The 1-2-2 is the trap and every single team in the NHL plays it or some variation of it now. They may not play it full time (the Penguins for example will employ a 2-1-2 forecheck early in games to generate pressure and gain a lead but once they have it or if the game is close they will generally use a 1-2-2 to try and protect their lead/keep the game close. Other teams, like the Canadiens, will use a 1-2-2 basically full time unless they are losing and it's late in the game and then they will obviously be more aggressive.) As Tremendous said the idea is to bog down the neutral zone so that the other team can't carry the puck through the neutral zone with speed. You have your one forward pressure, and his pressure goads the opposing team's puck carrier to one side of the ice. Because there's two forwards in the neutral zone, no matter which way the puck carrier goes he's going to have to go through two forwards (the forward on the north or south side of the neutral zone plus the back checking forward) and a defenseman in order to gain the offensive zone. Long passes past either forward are generally going to get intercepted by the defensemen at the other blueline. So basically long passes are difficult to do successfully as is rushing the puck. It's a very hard formation to break and usually requires the offensive team to dump the puck in unless they have skilled forwards or defensemen who can break the trap via their skating/stickhandling ability. Second/third/fourth liners generally don't have the ability to break the trap that way so you see lots of dump and chase hockey and games getting bogged down in the neutral zone. The other characteristic of the 1-2-2 is that it's very hard to get odd man breaks against the team using it. Watching the Jaques Martin Canadiens for instance will show you that they rarely give up odd man breaks. A team like the Penguins who are typically more aggressive unless they are protecting a lead tend to give up more odd man breaks because of their early 2-1-2 forechecking.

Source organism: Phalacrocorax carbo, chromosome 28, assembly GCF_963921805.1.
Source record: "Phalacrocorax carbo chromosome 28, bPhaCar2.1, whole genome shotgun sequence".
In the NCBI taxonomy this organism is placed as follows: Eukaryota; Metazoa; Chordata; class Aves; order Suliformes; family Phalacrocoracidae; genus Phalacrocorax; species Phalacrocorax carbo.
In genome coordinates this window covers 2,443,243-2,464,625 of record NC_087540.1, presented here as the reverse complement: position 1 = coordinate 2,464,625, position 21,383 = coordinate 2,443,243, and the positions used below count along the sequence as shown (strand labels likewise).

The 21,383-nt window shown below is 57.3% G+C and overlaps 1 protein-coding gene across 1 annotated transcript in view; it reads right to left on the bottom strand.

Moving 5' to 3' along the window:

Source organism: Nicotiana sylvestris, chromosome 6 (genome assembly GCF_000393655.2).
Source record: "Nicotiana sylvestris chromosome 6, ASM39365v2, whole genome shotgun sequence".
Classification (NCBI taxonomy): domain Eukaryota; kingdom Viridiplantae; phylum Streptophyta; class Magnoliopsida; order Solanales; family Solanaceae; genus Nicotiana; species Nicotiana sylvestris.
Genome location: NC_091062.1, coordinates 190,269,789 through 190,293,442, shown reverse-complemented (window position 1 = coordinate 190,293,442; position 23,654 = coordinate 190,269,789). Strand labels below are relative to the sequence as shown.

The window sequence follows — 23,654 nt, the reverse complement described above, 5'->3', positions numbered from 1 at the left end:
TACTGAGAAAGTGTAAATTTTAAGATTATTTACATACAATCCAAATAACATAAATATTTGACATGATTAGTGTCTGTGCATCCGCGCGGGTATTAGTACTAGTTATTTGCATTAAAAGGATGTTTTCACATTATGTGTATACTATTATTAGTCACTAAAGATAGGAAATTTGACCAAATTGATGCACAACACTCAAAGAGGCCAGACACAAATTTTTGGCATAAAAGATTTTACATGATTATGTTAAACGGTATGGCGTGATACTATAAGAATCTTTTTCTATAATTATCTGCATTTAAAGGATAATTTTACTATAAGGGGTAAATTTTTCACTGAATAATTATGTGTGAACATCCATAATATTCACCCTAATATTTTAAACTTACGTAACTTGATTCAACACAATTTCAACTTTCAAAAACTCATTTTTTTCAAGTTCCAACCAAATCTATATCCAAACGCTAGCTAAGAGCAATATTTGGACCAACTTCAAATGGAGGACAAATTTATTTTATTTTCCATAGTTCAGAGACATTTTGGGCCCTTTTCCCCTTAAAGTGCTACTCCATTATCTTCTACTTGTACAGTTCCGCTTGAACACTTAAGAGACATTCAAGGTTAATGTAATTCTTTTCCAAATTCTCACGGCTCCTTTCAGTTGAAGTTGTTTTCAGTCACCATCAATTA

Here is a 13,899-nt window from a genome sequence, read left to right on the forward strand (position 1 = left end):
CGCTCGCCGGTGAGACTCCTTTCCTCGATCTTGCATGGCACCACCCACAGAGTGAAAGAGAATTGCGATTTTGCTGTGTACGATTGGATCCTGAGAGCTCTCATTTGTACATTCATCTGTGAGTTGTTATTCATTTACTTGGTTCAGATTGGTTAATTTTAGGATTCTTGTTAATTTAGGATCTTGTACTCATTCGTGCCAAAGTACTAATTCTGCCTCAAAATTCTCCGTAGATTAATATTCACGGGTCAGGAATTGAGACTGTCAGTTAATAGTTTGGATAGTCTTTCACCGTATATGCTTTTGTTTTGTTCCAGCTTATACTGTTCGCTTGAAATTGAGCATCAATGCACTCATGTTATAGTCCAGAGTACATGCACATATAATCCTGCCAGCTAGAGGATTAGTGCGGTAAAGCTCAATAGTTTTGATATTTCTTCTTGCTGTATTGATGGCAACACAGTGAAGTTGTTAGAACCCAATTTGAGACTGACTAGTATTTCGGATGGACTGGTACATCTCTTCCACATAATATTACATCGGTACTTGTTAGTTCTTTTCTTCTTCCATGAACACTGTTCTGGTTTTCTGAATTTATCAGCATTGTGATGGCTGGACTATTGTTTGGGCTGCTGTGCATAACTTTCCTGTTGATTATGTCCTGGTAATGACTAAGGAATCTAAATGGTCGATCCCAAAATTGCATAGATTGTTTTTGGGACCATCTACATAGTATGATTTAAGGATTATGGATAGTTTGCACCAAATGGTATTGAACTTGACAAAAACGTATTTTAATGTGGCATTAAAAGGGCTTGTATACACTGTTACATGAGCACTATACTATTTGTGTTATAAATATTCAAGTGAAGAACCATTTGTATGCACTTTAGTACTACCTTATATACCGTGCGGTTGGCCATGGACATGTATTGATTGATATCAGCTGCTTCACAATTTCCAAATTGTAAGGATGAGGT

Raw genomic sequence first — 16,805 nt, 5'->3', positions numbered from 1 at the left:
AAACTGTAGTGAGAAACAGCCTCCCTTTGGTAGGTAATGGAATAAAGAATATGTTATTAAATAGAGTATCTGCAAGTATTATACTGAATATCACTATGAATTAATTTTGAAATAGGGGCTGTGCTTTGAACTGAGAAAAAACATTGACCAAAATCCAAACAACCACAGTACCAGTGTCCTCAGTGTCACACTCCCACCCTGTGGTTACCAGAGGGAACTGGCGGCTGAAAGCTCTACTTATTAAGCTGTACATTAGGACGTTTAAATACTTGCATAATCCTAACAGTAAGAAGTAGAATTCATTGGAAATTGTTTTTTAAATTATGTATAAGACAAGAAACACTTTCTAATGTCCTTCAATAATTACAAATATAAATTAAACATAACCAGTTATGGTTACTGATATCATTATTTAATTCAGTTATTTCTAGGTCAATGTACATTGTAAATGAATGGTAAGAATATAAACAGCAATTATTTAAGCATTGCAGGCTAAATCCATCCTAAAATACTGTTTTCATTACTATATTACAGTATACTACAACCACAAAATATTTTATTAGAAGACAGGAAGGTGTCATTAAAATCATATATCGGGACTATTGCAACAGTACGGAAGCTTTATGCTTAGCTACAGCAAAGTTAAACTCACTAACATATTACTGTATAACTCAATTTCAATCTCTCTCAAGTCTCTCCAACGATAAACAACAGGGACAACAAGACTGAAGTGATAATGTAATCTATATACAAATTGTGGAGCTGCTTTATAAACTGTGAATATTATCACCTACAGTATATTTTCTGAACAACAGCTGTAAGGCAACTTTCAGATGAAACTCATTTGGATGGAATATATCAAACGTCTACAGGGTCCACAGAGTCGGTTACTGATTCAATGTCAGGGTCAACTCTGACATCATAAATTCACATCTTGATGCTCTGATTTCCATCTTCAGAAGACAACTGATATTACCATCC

Also another term that just came to my mind is "third man high" and what that means in terms of a forecheck is:

-The first player in the zone goes for the puck carrier/puck.
-The second player goes to support him. (in a 1-2-2 they won't be in on the forecheck unless the first forechecker gains control of the puck in the offensive zone then a second man even in that system is going to come help out)